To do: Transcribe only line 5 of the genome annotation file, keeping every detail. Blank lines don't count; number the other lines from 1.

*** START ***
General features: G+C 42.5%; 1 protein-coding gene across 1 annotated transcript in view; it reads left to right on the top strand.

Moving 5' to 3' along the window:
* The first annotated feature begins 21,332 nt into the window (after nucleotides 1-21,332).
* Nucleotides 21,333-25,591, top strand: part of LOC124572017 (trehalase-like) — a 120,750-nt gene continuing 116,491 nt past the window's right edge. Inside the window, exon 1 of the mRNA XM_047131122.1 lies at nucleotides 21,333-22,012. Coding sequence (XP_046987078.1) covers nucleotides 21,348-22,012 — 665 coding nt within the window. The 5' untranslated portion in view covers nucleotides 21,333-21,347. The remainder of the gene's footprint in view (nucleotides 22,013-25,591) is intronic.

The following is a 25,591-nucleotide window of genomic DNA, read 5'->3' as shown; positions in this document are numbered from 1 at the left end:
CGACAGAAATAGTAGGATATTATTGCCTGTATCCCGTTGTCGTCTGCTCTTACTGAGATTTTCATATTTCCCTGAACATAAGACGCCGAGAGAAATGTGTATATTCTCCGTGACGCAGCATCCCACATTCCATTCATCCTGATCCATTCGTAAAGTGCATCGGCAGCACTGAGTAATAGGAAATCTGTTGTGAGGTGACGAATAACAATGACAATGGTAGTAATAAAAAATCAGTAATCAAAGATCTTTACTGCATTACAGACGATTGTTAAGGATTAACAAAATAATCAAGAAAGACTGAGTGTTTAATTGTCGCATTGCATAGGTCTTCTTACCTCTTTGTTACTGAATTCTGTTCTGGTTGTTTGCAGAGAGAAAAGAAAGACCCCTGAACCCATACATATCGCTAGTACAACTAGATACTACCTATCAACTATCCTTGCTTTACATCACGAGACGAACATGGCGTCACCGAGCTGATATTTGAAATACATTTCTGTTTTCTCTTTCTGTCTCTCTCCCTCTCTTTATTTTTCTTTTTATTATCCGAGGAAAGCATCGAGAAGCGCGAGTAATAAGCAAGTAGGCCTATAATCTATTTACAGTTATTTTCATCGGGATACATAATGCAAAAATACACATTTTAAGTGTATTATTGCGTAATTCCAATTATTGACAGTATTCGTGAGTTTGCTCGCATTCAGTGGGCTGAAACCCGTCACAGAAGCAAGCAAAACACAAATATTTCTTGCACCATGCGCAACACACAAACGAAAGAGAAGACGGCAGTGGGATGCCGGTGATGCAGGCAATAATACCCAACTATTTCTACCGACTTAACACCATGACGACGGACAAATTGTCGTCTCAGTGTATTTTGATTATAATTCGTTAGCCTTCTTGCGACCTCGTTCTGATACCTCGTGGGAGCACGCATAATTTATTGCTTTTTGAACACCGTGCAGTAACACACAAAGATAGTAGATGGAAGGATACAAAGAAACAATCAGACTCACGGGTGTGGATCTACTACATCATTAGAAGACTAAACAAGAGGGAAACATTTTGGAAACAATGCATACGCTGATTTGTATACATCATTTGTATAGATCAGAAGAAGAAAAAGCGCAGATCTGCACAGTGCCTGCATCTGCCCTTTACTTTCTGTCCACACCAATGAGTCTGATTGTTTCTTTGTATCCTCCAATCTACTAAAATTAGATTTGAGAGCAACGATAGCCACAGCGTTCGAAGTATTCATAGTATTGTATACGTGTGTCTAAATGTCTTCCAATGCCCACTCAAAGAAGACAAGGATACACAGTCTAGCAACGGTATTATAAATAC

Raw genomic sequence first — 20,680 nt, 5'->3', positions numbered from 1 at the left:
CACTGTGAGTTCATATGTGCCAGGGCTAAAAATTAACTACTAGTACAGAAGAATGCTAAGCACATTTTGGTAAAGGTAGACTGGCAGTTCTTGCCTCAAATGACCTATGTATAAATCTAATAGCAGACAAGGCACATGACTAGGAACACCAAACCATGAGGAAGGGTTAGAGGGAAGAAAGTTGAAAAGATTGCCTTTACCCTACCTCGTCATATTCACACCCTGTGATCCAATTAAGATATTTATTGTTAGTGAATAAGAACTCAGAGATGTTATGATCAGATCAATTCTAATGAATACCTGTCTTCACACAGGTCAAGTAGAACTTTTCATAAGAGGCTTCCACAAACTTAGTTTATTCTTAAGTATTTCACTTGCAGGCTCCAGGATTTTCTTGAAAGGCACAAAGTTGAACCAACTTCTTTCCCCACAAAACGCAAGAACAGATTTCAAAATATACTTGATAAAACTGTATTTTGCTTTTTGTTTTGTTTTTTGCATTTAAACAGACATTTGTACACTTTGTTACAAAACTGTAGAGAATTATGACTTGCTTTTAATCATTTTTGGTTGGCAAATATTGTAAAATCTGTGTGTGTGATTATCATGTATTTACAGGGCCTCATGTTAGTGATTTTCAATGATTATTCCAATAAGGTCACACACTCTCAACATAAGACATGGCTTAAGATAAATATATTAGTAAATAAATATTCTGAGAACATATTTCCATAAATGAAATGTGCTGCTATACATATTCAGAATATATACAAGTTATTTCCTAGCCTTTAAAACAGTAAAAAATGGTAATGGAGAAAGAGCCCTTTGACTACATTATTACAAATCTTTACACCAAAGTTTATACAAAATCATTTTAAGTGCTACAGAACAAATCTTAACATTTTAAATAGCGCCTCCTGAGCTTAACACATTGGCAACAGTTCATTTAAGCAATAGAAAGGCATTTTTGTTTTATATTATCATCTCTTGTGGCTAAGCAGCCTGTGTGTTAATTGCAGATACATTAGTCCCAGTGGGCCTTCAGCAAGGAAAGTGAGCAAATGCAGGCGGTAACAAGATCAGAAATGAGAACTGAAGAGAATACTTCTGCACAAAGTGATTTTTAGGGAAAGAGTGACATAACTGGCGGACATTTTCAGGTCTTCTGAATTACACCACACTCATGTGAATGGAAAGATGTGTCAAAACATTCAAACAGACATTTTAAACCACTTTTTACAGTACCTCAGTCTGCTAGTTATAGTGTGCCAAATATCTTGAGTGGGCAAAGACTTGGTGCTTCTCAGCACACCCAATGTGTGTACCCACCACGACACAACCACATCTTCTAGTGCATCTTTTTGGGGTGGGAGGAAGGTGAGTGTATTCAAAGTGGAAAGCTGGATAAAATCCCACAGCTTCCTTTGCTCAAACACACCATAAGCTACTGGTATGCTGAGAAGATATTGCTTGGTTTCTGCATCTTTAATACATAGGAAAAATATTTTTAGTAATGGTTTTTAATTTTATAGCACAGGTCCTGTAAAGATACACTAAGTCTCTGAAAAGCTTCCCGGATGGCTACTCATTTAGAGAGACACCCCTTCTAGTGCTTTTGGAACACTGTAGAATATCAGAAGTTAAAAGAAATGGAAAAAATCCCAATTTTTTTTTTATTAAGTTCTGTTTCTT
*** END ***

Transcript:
The following is a 25,591-nucleotide window of genomic DNA, read 5'->3' as shown; positions in this document are numbered from 1 at the left end: